Carol Platt Liebau: Real Political Bullying

Monday, August 21, 2006

Real Political Bullying

According to Robert Kuttner, Wal-Mart isn't the problem; it's only the symptom of the problem (which he defines as the disappearing middle class dream).

Frankly, it strikes me that the way people like Kuttner treat Wal Mart is actually the problem. Last I checked, it's a legal, legitimate American business -- which, incidentally, caters to those living paycheck to paycheck (and who have more buying power because of its prices than they otherwise would). Because Wal Mart refuses to unionize, it's subjected (as Kuttner points out) to special, onerous regulations in Chicago and Maryland, among other places.

It's not clear to me exactly when it became okay for politicians to single out law-abiding, job-producing retailers for special regulations just for political reasons -- because actually, it seems like a grave misuse of the bully pulpit, and a real example of the type of official intimidation and bullying that many Democrats seem to feel so acutely, at least when it's directed against potential terrorists.

If politicians want to argue that Wal-Mart is breaking the law, let them make that case. If they want to argue that there should be certain laws applied to retailers, let them do so. But it's wrong to single out an otherwise law-abiding company for political vituperation -- even setting aside the fact that Democrats can hardly pretend to be friends of the "working man" when they push policies that would result in that constituency having to pay higher prices.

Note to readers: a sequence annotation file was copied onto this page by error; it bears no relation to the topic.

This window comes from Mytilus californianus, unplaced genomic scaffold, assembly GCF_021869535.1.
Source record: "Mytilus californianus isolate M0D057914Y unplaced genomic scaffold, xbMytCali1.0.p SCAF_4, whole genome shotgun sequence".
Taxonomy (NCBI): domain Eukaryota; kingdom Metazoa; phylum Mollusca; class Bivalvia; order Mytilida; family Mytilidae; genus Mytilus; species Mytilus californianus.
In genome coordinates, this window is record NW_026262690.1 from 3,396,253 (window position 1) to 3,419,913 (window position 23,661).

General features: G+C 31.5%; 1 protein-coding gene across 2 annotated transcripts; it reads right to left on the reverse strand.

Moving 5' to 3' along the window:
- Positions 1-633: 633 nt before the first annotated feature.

9 Comments:

Blogger Editor said...

And I thought Carol was well versed in Reaganomics. It also is not helpful that Republicans refuse to increase minimum wages yet, they celebrate ExxonMobils' CEO walking away with a $ 400,000 million pension.

Reagan broke the PATCO union, and that really opened the floodgates to a major effort on the part of corporate America to essentially beat labor back into a corner to a place where they haven't recovered.

8:36 PM  
Blogger Marshall Art said...

It's not helpful to increase the minimum wage, for the sake of a tiny few who think that staying at the position paying the minimum wage is anybody else's problem but the person who won't work to improve himself. Most min wage people are students, wives with little else to do, and part-timers with regular day jobs. (Also old folks who don't want to sit around at the retirement home) The rest may be struggling people, but for just them, most work at that level for only the first 6-12 months and then get increases. Very, very few stay at min wage for any longer.

CEO's who get big pensions and bonuses usually get them for making the company successful. Successful profitable companies help employees and the economy. Your envy is as bad as your BDS.

9:47 PM  
Blogger Editor said...

MA

Min wage increase pushes other low wages higher. There is little correlation between performance and CEO compensation. It is more of the CEO packing the BOD and shares being held by mutual funds that don't hold the board accountable to the shareholders best interest.

10:02 PM  
Blogger Bachbone said...